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The lock washer shouldn't matter, but if the thrust washer between the sleeve and the bearing is misssing, then it may. That thrust washer was not used on the pre-unit boxes, they had a slightly longer sleeve. I never have figured why the washer was added, I can't see why the spring acting directly against the bearing inner was a problem!
Good luck on this one, keep us posted,
Mick.

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Originally Posted by TinkererToo
The lock washer shouldn't matter, but if the thrust washer between the sleeve and the bearing is misssing, then it may. That thrust washer was not used on the pre-unit boxes, they had a slightly longer sleeve. I never have figured why the washer was added, I can't see why the spring acting directly against the bearing inner was a problem!
Good luck on this one, keep us posted,
Mick.
On the pre-units the sleeve butted against the bearing inner radius which provides little surface to support the clamping force from the nut. That's the reasoning behind the thrust washer, only it's to soft to be really effective. On most gearboxes I work on the nut will be loose due to that. In my experience one of the things they never really got sorted. No biggie though, I use Loctite on the nut and torque it to 25-30 lbs-foot. I never bother with the lock washer, It's a waste of time.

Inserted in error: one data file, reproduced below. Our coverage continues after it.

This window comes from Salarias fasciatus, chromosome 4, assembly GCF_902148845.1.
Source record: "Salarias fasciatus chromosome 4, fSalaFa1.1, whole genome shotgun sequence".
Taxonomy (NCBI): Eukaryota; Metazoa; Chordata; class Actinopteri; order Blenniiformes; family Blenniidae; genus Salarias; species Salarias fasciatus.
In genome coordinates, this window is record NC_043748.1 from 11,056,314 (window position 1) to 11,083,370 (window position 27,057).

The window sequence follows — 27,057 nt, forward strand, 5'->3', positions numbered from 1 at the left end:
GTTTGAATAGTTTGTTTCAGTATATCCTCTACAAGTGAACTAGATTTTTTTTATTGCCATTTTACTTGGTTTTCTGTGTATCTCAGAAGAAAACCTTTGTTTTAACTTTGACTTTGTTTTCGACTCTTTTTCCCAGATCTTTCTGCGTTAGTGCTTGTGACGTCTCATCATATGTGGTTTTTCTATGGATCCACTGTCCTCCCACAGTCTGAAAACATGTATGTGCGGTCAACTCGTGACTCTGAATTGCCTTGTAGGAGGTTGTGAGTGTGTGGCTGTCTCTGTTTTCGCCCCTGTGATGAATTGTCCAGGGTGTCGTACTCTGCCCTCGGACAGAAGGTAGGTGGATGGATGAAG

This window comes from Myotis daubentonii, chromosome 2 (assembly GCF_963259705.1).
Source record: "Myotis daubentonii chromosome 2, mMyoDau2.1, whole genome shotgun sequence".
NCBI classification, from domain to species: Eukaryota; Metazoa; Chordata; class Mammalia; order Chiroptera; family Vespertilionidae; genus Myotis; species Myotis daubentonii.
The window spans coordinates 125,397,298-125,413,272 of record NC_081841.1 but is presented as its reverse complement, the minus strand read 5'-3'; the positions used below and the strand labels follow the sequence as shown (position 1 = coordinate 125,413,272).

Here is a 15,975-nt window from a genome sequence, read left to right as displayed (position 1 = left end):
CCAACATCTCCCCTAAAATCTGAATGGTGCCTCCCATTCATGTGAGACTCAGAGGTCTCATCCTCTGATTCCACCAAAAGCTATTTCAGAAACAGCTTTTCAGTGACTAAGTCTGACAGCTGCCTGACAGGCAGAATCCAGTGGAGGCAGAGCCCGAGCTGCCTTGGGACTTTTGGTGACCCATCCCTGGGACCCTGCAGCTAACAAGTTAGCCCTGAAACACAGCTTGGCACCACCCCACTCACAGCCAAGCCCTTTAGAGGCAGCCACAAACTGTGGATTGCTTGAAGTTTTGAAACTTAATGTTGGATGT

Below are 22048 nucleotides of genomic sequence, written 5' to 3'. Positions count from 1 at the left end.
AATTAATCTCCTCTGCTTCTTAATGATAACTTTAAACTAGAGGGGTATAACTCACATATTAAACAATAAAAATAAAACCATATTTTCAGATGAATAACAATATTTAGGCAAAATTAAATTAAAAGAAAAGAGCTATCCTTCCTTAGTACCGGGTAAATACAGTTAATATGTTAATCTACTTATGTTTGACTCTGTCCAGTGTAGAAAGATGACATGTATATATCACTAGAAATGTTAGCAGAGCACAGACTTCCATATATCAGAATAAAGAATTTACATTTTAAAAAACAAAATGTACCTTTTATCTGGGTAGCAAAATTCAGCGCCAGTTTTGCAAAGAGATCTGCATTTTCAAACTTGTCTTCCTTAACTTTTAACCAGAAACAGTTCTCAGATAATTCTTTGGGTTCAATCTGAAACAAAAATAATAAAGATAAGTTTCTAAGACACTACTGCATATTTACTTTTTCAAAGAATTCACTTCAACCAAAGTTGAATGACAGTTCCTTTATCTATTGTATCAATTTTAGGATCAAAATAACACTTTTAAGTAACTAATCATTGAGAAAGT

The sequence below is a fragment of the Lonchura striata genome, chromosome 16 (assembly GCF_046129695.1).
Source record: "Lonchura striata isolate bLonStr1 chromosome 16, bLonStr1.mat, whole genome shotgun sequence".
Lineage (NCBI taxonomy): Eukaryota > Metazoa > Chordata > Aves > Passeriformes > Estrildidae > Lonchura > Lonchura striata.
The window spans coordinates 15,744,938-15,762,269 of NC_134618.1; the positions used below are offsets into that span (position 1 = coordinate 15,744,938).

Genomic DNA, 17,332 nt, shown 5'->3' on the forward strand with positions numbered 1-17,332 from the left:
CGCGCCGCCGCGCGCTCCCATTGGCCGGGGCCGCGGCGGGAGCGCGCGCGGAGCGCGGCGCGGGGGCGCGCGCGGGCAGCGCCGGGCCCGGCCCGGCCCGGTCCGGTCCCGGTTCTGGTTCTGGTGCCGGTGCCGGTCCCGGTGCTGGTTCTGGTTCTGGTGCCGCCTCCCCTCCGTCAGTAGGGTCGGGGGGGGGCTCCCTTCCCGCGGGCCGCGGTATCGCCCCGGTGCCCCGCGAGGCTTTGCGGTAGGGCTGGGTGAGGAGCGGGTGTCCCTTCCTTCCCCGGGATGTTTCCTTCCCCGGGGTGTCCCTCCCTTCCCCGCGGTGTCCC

On the problem at hand, the 4 speed box relies on the camplate plunger to keep the gears engaged, and the dogs are straight cut. Faults to look out for are worn engagement dogs, worn cam-tracks, worn rollers, worn shift forks, a weak plunger spring, and so on. In a word: look for wear.
Worn and tapered engagement dogs will exert axial forces on the shifter forks that can overcome the plunger spring. It's a very real problem on many high mileage machines, and replacing parts is the only real option for most of us.

SR

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Ah, yes, I can see that with the radius. I haven't got a 4 speeder apart at the moment, but there are definitely two different sleeve lengths depending on whether the thrust washer is fitted or not. With no thrust washer and lockwasher and the shorter sleeve, the nut MAY not clamp the mainshaft properly, I suspect that you could only check this on an assembled box. Obviously you are right about wear etc, but if the problem was not there before, it could still be something silly like the roller dropped off the selector fork.

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The mainshaft has nothing to do with the box jumping out of 4th. It is going to be the fork, fork roller, cam plate track and the indexing of the camplate that determines the position of 4th engagement. If it didn't jump out of 4th before, there is a very good chance the camplate isn't indexed correctly. Personally I wouldn't ride it until sorted. Clean threads, free from any oil, and Blue Loctite works on that nut.

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Thank you, John. I hadn’t really considered the indexing, I always use the method in the Manual. Can I assume you are thinking I could be a tooth out on the back of the cam plate?


And pray that there's intelligent life somewhere up in space
'Cause there's bugger all down here on Earth'

An interesting point given recent events.